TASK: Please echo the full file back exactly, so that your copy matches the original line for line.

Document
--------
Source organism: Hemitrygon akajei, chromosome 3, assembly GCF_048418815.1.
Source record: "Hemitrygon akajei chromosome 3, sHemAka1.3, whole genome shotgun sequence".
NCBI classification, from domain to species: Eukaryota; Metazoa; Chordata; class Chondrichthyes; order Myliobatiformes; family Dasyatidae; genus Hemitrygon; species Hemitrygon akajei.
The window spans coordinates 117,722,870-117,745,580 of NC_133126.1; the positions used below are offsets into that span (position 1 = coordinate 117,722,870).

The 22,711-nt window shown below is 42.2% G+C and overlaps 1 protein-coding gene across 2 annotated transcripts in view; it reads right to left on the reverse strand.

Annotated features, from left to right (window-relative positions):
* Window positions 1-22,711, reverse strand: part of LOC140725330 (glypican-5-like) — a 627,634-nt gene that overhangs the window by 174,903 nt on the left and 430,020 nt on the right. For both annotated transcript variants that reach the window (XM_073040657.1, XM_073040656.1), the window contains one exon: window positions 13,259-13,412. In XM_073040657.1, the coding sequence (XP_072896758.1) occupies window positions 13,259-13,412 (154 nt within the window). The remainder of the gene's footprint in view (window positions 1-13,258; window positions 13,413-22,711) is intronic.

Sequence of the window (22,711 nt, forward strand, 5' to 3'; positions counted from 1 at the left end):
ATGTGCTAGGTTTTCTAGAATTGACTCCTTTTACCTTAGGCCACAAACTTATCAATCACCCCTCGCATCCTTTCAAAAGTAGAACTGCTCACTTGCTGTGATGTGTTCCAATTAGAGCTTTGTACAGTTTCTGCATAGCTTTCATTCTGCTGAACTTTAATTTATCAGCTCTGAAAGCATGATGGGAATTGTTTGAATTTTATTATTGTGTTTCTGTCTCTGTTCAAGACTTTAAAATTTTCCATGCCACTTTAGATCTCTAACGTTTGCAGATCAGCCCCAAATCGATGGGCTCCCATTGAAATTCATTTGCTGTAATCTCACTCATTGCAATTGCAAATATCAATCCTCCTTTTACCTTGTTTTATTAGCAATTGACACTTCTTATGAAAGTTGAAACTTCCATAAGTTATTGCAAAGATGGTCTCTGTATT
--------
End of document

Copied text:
Source organism: Hemitrygon akajei, chromosome 3, assembly GCF_048418815.1.
Source record: "Hemitrygon akajei chromosome 3, sHemAka1.3, whole genome shotgun sequence".
NCBI classification, from domain to species: Eukaryota; Metazoa; Chordata; class Chondrichthyes; order Myliobatiformes; family Dasyatidae; genus Hemitrygon; species Hemitrygon akajei.
The window spans coordinates 117,722,870-117,745,580 of NC_133126.1; the positions used below are offsets into that span (position 1 = coordinate 117,722,870).

The 22,711-nt window shown below is 42.2% G+C and overlaps 1 protein-coding gene across 2 annotated transcripts in view; it reads right to left on the reverse strand.

Annotated features, from left to right (window-relative positions):
* Window positions 1-22,711, reverse strand: part of LOC140725330 (glypican-5-like) — a 627,634-nt gene that overhangs the window by 174,903 nt on the left and 430,020 nt on the right. For both annotated transcript variants that reach the window (XM_073040657.1, XM_073040656.1), the window contains one exon: window positions 13,259-13,412. In XM_073040657.1, the coding sequence (XP_072896758.1) occupies window positions 13,259-13,412 (154 nt within the window). The remainder of the gene's footprint in view (window positions 1-13,258; window positions 13,413-22,711) is intronic.

Sequence of the window (22,711 nt, forward strand, 5' to 3'; positions counted from 1 at the left end):
ATGTGCTAGGTTTTCTAGAATTGACTCCTTTTACCTTAGGCCACAAACTTATCAATCACCCCTCGCATCCTTTCAAAAGTAGAACTGCTCACTTGCTGTGATGTGTTCCAATTAGAGCTTTGTACAGTTTCTGCATAGCTTTCATTCTGCTGAACTTTAATTTATCAGCTCTGAAAGCATGATGGGAATTGTTTGAATTTTATTATTGTGTTTCTGTCTCTGTTCAAGACTTTAAAATTTTCCATGCCACTTTAGATCTCTAACGTTTGCAGATCAGCCCCAAATCGATGGGCTCCCATTGAAATTCATTTGCTGTAATCTCACTCATTGCAATTGCAAATATCAATCCTCCTTTTACCTTGTTTTATTAGCAATTGACACTTCTTATGAAAGTTGAAACTTCCATAAGTTATTGCAAAGATGGTCTCTGTATT